A Tale of Two Ferns

I have been playing with my foldscope for just a few days but have already found so much that is fascinating. As a molecular biology researcher and student, it has been refreshing to shift my attention from designing the perfect, incisive experiment to simply being curious about the miniscule details within the things all around me.

Representing this shift towards the experiential, it made sense to make my first Foldscope post about ferns: wondrous green comforting things that I know almost nothing about scientifically but which have always been my favorite group of plants.

I first loved ferns growing up in the Pacific Northwest, and upon a brief return to Seattle (to meet up with my family en route to South Africa), I took the opportunity to collect samples from two ferns growing outside of the house I grew up in.

On the long transcontinental flight to South Africa, I investigated these ferns under the Foldscope. That I was able to collect interesting information using the Foldscope, while cramped in a small airplane seat, fumbling around on a tiny tray table, the earth wobbling below me, is a testament to the versatility and ease of the instrument.

The two ferns I explored are shown below, after mounting on the Foldscope paper slide. I have only used these paper slides so far, and have yet to compare to results with glass. I did use FOV locking and focus locking, with the LED light source and my iPhone camera.

IMG_1110IMG_1110

Fern A has that beautiful, classic taper so characteristic of ferns, and wider spacing between the leaves branching from the main stalk, compared to Fern B, which is lusher and more rounded.

I have spent the last few years in lab studying the self-organization of microvasculature, and so naturally I was drawn to the vasculature of these ferns.

Fern B had a lovely, quite regular branching pattern to its vasculature. Each branch emerged from the pattern at the same angle every time, as shown in the pictures and video below.

IMG_1104IMG_1105

In contrast, the vasculature of Fern A branched more spasmodically and frequently, with many sharper turns involved.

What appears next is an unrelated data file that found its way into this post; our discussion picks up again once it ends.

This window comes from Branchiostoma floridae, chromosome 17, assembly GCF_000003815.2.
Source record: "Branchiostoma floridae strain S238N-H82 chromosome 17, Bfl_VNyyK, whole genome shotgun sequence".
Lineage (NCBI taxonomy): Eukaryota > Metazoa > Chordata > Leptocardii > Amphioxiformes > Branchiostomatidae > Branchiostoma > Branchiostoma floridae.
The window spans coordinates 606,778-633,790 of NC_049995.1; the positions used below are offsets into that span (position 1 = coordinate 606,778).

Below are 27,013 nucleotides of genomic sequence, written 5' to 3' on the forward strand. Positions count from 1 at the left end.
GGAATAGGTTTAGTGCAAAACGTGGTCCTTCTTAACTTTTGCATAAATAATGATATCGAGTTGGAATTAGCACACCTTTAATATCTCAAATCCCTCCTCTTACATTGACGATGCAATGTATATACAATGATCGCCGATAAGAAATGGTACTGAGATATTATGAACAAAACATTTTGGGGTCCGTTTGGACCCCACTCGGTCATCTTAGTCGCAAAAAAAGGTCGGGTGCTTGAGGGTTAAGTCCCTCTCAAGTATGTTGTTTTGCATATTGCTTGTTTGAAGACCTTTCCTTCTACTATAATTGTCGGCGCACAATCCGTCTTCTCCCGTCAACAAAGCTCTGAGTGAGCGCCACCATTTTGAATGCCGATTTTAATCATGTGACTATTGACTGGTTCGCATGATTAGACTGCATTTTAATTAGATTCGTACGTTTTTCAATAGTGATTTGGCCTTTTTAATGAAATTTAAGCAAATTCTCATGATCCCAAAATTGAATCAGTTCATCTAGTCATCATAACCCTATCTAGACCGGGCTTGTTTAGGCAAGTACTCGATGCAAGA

IMG_1091IMG_1094

The difference was reminiscent of the difference between normal vasculature and tumor vasculature in animals, the latter more tortuous and ad hoc.

I know little about plant development and don’t have sophisticated theories about why these two ferns have different vasculature branching patterns. But I am curious to investigate more in the field and perhaps read up on vasculature in plants.

(I also brought some Foldscopes with me to South Africa and had the chance to put on a workshop for high school students, so consider this a teaser for my next post… )

One Comment Add yours

  1. Manu Prakash says:

    Wonderful to read this @Max. Also; this might be the first post from 30,000 feet above the air 🙂

    Light source plays a crucial role in resolution. Try
    – simple diffused light like table lamp or Tv screen. The kit also has a light module; so use the same. I also use a diffuser tape on top of the light module sometimes – to get white/flat background instead of blue. A microscope is really two microscopes stuck together; so do try to mount a proper illumination.

    – love the analogy between plant and animal vasculature. One theoretical difference to think about is plant vasculature deals with high negative pressure but very flow flow rates; while animal vasculature is positive small pressure but higher flow rate. Ferns are an interesting place to ask; since they are quiet early in evolution of plants.

    – Can’t wait to read about your adventures in South Africa. What a thrilling ride.. Tell us how it went. Also; keep in touch with those kids. Foldscope is about long sustained contact and learning.

    Cheers
    Manu

Leave a Reply